Apple iMessage could be more flexible with new WhatsApp feature

WhatsApp encrypted secure messaging

WhatsApp’s new multi-device features are rolling out to public release.

James Martin / CNET

WhatsApp’s new Associated Devices feature, Previously in beta Rolling out to the public over the next several months, some tweaks are being made to the service’s web and desktop apps that make texting faster and easier when your phone isn’t around. The result preserves much of the encryption and security that WhatsApp is known for, while creating a cross-platform texting experience. Reminds me of using iMessage Across Macs and iPhones – but without having to be stuck with just Apple devices.

To be clear, WhatsApp desktop apps are nothing new. However, they previously required a stable connection to your phone for it to work. If your phone is temporarily turned off or lost, you will not be able to access your messages at all. Other meta-owned services like Messenger don’t have this limitation, but at the expense of your privacy to not turn on end-to-end encryption by default.

WhatsApp now lets you choose up to four devices other than your phone that can send and receive WhatsApp messages. You can set up these devices by scanning a QR code generated on the WhatsApp website or desktop app using the WhatsApp app on your phone, after which they are listed as “Connected Devices” in your account. From that point on, that browser or desktop app will be able to access your WhatsApp texts regardless of whether your phone is on or off. In addition to this flexibility, I’ve also found that WhatsApp simply runs faster across the devices I tested, which include my Mac, Chromebook, and iPad.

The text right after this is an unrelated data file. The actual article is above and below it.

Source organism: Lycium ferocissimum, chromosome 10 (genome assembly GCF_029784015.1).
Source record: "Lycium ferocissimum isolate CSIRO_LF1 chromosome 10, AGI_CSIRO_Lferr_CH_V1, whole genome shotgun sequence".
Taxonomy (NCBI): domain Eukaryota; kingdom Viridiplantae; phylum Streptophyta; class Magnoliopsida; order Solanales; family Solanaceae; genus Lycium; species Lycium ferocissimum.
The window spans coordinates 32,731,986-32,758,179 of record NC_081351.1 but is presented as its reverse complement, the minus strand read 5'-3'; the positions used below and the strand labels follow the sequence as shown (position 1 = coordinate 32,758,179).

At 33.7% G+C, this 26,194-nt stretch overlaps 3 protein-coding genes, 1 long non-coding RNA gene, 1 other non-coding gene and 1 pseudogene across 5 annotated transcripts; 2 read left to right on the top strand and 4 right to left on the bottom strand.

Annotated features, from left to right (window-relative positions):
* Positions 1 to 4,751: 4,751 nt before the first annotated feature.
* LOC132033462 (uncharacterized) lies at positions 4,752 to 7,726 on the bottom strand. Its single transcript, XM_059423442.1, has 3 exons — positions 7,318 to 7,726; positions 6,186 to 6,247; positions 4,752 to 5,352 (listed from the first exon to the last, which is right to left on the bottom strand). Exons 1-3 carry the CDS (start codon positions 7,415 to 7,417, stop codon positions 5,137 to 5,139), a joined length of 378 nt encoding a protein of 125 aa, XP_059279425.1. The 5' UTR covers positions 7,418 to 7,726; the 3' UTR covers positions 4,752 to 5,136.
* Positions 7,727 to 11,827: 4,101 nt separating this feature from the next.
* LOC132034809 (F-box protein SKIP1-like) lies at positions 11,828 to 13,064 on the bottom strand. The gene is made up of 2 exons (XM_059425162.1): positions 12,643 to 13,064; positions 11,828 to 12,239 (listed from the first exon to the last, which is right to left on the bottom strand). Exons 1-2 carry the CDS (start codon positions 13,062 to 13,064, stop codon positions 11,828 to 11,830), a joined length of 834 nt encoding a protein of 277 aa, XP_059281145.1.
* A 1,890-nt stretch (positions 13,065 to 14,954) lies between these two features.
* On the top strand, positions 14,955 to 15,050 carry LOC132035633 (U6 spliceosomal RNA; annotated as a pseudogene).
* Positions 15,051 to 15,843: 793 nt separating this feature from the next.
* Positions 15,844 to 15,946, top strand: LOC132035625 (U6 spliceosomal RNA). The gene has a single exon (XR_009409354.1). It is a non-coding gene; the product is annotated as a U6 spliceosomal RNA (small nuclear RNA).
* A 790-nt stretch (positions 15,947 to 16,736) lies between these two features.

I wouldn’t call multi-device WhatsApp perfect just yet, and other messaging apps like Signal and Telegram offer similar solutions, so let’s move on to some additional details and outputs for setting up multiple devices for WhatsApp.


When your WhatsApp account receives the new Associated Devices feature, you will receive a message similar to this one.

The WhatsApp

Works on almost any device, but not nearly every feature

The best part about the new multi-device WhatsApp launch is the speed. As I explained earlier, I can move back and forth between different devices across many operating systems, and keep up with quick group chats or text messages seamlessly. However, some features such as video and audio calls only work on WhatsApp, Windows, macOS, and mobile apps. The web version I’m using on my Chromebook and iPad can’t access these connectivity features.

You can access the associated devices under WhatsApp settings.

Shot by Mike Sorrentino/CNET

WhatsApp also clarifies other deletions that linked devices don’t support yet, which includes deleting or deleting chats from a linked device if you’re using WhatsApp on an iPhone and viewing the live location.

And while the linked device won’t need a connection to your phone, the new WhatsApp feature still requires a phone in order to get started. During setup, your phone will send to your device a copy of your most recent message history.